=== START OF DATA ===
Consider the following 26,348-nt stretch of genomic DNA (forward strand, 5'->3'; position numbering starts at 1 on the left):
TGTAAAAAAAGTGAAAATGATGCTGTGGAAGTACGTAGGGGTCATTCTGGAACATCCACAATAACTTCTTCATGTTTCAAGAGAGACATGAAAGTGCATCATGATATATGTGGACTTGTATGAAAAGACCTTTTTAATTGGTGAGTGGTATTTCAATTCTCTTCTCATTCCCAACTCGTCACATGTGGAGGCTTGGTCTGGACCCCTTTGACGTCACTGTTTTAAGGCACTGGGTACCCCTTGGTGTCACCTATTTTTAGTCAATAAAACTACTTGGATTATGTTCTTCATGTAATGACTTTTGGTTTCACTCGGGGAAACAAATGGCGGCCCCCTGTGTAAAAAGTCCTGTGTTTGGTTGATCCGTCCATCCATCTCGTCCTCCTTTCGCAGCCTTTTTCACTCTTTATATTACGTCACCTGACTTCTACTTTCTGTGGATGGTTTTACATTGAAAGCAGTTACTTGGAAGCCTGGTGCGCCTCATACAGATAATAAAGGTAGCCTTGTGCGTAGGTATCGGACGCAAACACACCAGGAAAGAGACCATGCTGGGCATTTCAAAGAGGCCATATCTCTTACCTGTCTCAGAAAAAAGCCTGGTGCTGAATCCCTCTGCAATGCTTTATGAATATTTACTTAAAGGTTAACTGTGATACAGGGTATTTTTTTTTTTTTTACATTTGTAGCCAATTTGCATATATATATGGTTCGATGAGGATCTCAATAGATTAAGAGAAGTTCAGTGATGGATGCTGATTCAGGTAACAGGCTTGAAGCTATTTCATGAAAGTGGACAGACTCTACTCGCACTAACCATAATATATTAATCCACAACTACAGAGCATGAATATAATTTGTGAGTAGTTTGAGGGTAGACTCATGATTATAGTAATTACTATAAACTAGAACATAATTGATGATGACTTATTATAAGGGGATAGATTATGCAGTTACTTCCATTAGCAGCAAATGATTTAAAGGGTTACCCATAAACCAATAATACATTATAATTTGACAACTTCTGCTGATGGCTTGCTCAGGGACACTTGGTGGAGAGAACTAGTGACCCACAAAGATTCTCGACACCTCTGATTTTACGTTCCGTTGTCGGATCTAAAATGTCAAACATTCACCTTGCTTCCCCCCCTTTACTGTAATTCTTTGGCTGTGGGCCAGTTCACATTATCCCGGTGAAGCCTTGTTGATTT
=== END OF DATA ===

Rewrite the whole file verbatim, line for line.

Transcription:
Consider the following 26,348-nt stretch of genomic DNA (forward strand, 5'->3'; position numbering starts at 1 on the left):
TGTAAAAAAAGTGAAAATGATGCTGTGGAAGTACGTAGGGGTCATTCTGGAACATCCACAATAACTTCTTCATGTTTCAAGAGAGACATGAAAGTGCATCATGATATATGTGGACTTGTATGAAAAGACCTTTTTAATTGGTGAGTGGTATTTCAATTCTCTTCTCATTCCCAACTCGTCACATGTGGAGGCTTGGTCTGGACCCCTTTGACGTCACTGTTTTAAGGCACTGGGTACCCCTTGGTGTCACCTATTTTTAGTCAATAAAACTACTTGGATTATGTTCTTCATGTAATGACTTTTGGTTTCACTCGGGGAAACAAATGGCGGCCCCCTGTGTAAAAAGTCCTGTGTTTGGTTGATCCGTCCATCCATCTCGTCCTCCTTTCGCAGCCTTTTTCACTCTTTATATTACGTCACCTGACTTCTACTTTCTGTGGATGGTTTTACATTGAAAGCAGTTACTTGGAAGCCTGGTGCGCCTCATACAGATAATAAAGGTAGCCTTGTGCGTAGGTATCGGACGCAAACACACCAGGAAAGAGACCATGCTGGGCATTTCAAAGAGGCCATATCTCTTACCTGTCTCAGAAAAAAGCCTGGTGCTGAATCCCTCTGCAATGCTTTATGAATATTTACTTAAAGGTTAACTGTGATACAGGGTATTTTTTTTTTTTTTACATTTGTAGCCAATTTGCATATATATATGGTTCGATGAGGATCTCAATAGATTAAGAGAAGTTCAGTGATGGATGCTGATTCAGGTAACAGGCTTGAAGCTATTTCATGAAAGTGGACAGACTCTACTCGCACTAACCATAATATATTAATCCACAACTACAGAGCATGAATATAATTTGTGAGTAGTTTGAGGGTAGACTCATGATTATAGTAATTACTATAAACTAGAACATAATTGATGATGACTTATTATAAGGGGATAGATTATGCAGTTACTTCCATTAGCAGCAAATGATTTAAAGGGTTACCCATAAACCAATAATACATTATAATTTGACAACTTCTGCTGATGGCTTGCTCAGGGACACTTGGTGGAGAGAACTAGTGACCCACAAAGATTCTCGACACCTCTGATTTTACGTTCCGTTGTCGGATCTAAAATGTCAAACATTCACCTTGCTTCCCCCCCTTTACTGTAATTCTTTGGCTGTGGGCCAGTTCACATTATCCCGGTGAAGCCTTGTTGATTT